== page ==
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The ‘In’ Crowd: Labour needs to define a pro-EU agenda

The genie of nationalism has been truly unleashed by Alex Salmond, and Labour now finds itself buffeted by unprecedented forces on either side of the border. Douglas Carswell has ripped apart the delicate Tory truce on Europe and the obscure...


The genie of nationalism has been truly unleashed by Alex Salmond, and Labour now finds itself buffeted by unprecedented forces on either side of the border. Douglas Carswell has ripped apart the delicate Tory truce on Europe and the obscure back – bencher Bob Neill will make the European issue a key political cleavage when he introduces an EU referendum bill later this autumn.

As Labour prepares to be squeezed in Clacton and outvoted in the House of Commons, there is a push by some in the party to re-open the question of whether to commit to an in/out referendum before 2017. The logic seems clear: to get out of a position where Labour seems to be in favour of the status quo and against giving people a voice.

But that is precisely the wrong way to achieve these two goals. By changing his policy now, Miliband will simply look like a weak opportunist rather than a principled leader with a vision for the country.

What is needed is a bold and concerted campaign to change the contours of this issue. There is much for Labour to learn from the Scottish referendum: that self- government will often trump arguments about economic benefits; that you need a positive story about the future as well as a catalogue of risks; and that the public is not as willing as it once was to trust elites.

In order to show that he does not support the status quo, Miliband must now offer a radical reform agenda for the European Union. First, we need a new approach to migration that goes beyond the current approach of focusing on labour markets and benefit access. Labour could push EU governments to issue European social insurance cards to citizens moving to other member states. It should push for the creation of a European migration adjustment fund in the EU budget, so that local authorities could obtain assistance in upgrading the provision of schools, hospitals and public services in areas of high intra-EU migration.

The second plank is showing how Europe can be a platform for Britain’s economic growth in an era of China-led globalisation. Miliband must show how the EU budget can be reformed to support innovation and industrial policies; how the single market can be grown through high-quality trade deals with the United States and Japan; as well as laying out a European dimension to the ‘cost of living’ agenda by breaking price-fixing cartels in the UK energy and transport markets.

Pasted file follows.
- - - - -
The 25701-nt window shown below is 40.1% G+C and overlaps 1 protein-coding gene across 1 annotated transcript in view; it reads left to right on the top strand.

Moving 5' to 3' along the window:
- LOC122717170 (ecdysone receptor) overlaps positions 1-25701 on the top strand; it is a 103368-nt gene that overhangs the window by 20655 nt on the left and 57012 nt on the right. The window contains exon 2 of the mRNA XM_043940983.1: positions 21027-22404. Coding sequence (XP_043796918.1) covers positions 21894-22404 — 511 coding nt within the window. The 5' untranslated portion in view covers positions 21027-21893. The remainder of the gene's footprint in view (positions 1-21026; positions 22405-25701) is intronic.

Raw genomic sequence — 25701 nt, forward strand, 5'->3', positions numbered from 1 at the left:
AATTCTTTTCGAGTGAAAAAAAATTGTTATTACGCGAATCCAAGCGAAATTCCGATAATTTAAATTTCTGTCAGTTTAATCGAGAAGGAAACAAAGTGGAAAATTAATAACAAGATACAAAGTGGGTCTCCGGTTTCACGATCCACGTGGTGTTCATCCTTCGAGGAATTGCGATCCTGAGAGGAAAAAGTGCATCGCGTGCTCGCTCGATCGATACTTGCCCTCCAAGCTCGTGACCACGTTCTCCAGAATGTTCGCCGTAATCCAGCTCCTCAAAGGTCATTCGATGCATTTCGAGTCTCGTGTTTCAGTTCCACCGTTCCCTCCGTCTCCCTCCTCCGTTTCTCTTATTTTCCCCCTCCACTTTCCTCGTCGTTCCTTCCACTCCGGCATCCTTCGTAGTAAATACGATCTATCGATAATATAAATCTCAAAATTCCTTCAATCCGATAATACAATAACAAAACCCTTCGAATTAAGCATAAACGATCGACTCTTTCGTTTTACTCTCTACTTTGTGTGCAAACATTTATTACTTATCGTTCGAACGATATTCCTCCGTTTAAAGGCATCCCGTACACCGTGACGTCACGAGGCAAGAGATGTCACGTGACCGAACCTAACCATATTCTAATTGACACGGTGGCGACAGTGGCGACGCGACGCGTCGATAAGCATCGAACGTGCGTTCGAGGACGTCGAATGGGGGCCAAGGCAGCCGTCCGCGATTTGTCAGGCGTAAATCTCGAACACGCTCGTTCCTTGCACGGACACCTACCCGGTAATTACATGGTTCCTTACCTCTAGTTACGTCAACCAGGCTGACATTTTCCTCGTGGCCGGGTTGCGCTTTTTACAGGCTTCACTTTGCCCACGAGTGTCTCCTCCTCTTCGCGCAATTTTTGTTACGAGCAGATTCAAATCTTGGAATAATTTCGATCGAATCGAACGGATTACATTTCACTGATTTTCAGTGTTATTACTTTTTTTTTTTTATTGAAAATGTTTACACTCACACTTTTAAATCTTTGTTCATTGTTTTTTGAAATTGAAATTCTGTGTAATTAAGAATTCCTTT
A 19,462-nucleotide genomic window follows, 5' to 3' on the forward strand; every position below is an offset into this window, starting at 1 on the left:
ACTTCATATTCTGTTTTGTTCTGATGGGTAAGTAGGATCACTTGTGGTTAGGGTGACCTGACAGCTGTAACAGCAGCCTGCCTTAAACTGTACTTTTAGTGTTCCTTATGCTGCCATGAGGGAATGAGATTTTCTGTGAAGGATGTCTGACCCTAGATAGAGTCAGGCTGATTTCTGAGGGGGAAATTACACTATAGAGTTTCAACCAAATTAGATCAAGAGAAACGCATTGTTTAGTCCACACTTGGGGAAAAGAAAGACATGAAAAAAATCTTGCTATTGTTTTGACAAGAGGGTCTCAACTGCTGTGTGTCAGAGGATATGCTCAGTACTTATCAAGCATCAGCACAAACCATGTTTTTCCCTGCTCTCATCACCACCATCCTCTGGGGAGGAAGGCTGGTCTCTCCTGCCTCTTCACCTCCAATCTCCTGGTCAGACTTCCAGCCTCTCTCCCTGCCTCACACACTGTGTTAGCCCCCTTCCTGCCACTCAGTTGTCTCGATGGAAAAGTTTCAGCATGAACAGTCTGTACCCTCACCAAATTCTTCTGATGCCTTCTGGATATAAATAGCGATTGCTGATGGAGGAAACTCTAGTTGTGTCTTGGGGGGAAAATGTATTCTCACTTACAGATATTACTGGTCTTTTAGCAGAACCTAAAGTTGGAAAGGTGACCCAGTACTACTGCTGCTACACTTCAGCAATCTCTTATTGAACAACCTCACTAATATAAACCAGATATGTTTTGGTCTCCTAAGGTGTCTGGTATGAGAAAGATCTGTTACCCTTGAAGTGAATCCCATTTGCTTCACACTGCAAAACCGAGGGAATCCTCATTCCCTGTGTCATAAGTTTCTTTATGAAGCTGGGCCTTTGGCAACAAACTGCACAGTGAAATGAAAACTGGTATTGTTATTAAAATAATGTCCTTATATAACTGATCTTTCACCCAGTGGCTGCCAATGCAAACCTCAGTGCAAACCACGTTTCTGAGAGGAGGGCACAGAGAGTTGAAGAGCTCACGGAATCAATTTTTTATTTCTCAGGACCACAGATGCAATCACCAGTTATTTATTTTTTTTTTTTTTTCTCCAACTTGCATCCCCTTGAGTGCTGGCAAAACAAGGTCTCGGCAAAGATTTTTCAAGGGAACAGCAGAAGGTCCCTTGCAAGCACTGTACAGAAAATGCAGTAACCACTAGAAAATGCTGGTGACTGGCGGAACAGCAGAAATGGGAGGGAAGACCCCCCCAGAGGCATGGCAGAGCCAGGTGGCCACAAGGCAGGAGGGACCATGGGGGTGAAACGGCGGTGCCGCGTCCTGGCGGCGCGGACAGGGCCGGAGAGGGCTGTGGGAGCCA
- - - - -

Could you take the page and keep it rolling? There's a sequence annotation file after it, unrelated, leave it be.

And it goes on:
Finally Miliband needs to reclaim the mantle of self-government. He should begin with the example of Norway – a country that had a one-off referendum and decided not to join the European Union. However, as a 900-page study by the Norwegian parliament shows, this has not allowed Oslo to control of their affairs. In fact they now find themselves accepting vast swathes of European regulations and paying into the European budget without having any say over what laws get made. The former Norwegian prime minister Jens Stoltenberg described his country as a “fax democracy” because the majority because so many of its laws simply faxed to them from Brussels.

The reality is that at the time when China’s market is becoming the largest in the world, the heft of the European Union gives British people a much greater control of their affairs. As well as supporting some of David Cameron’s measures to give national parliaments and non-eurozone members more of a say, Miliband can push for a root and branch change in the way that decision-making is done in Brussels. For example, Labour could explore whether some European legislation should have an automatic sunset clause so that it returns to national parliaments after 15 years if governments don’t want to renew it. It could also look at how the European Commission could manage funding more transparently and democratically.

In short, rather than defending Europe as it is, Miliband should define what he wants Europe to be. To show he means business, he could spend a week trying to reframe the European debate in Britain – a European version of Tony Blair’s ‘masochism strategy’. In particular, he could embark on a ‘four ports tour’ – Thurrock docks, Dover, Southampton and Grimsby – and address the plight of blue collar workers who have been at the sharp end of globalisation and migration but whose future is linked to trade.

Most importantly, Labour needs to build a new kind of pro-European organisation that goes beyond elites. For much of the last two generations, Europe was an abstract issue where voters were willing to defer to experts. But in an era defined by the death of deference, the search for narrative and policy must also be linked with a revolution in campaigning. This involves not just the shadow cabinet and Labour candidates but building a retail offer on Europe and migration that local Labour parties can implement themselves.

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